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    Depression: Treating Depression With Medication

    How Long Will I Have to Take Antidepressants? continued...

    You should never discontinue any medication without talking to your doctor about it first. Most antidepressants are gradually tapered off when a decision is made to stop them. If you abruptly stop taking some antidepressants, you could develop physical symptoms such as nausea, dizziness, headache, flu-like symptoms, or stomach upset (called a "discontinuation syndrome"). While symptoms from abrupt discontinuation generally pose no medical hazard, they can be uncomfortable and resolve once a medicine has been restarted.

    Long-term treatment with depression medicine may be recommended to prevent further episodes of depression in people who have already suffered from two or more episodes of major depression.

    Are Antidepressants Safe?

    As with all medications, antidepressants can have side effects. The side effects vary depending on the type of antidepressant you take. Possible side effects include insomnia, sleepiness, nausea, weight changes, and sexual problems. If you're taking an antidepressant, ask your doctor if there are any particular side effects you should know about.

    In people with bipolar disorder, antidepressants have a small but significant risk for triggering manic or hypomanic symptoms, and antidepressants are usually not recommended without also taking a mood stabilizer. Antidepressants also may be less effective in people with bipolar than unipolar (major) depression, and their long-term value and safety are more controversial and less well-established in bipolar than unipolar depression.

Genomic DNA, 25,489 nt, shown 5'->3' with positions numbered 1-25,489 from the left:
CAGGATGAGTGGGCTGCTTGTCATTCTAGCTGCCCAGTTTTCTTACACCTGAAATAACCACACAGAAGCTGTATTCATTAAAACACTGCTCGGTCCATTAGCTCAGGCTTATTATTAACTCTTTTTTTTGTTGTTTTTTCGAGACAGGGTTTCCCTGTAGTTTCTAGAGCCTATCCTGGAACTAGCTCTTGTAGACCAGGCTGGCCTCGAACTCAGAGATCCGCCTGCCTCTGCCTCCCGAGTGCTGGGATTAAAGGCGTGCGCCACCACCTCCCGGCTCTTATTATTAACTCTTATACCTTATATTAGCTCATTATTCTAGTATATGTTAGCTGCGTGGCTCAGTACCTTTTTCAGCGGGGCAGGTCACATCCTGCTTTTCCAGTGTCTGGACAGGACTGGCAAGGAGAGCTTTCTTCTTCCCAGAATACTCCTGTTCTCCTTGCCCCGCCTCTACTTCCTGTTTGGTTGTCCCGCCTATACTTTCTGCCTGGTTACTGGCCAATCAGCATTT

In October 2004, the FDA directed the manufacturers of all antidepressant drugs to put a strong warning on antidepressant drug labels. The boxed warning says that antidepressants have been shown to increase suicidal thinking and behavior in children and adolescents and should be used with caution.

    Before the FDA released its first advisory in March 2004, antidepressant use in children and teens had been rising steadily for years. By the end of June 2005, there was a 20% drop in antidepressant prescriptions for kids aged 18 and younger. But in September 2007, Florida researchers reported an unprecedented spike in child and teen suicides. One possible explanation is that frightened parents and doctors might be withholding needed medication from depressed youth, leading to an increase in suicide deaths.

    If your child has depression, be sure to talk to your doctor to determine if psychotherapy, depression medications, or both are right for your child.

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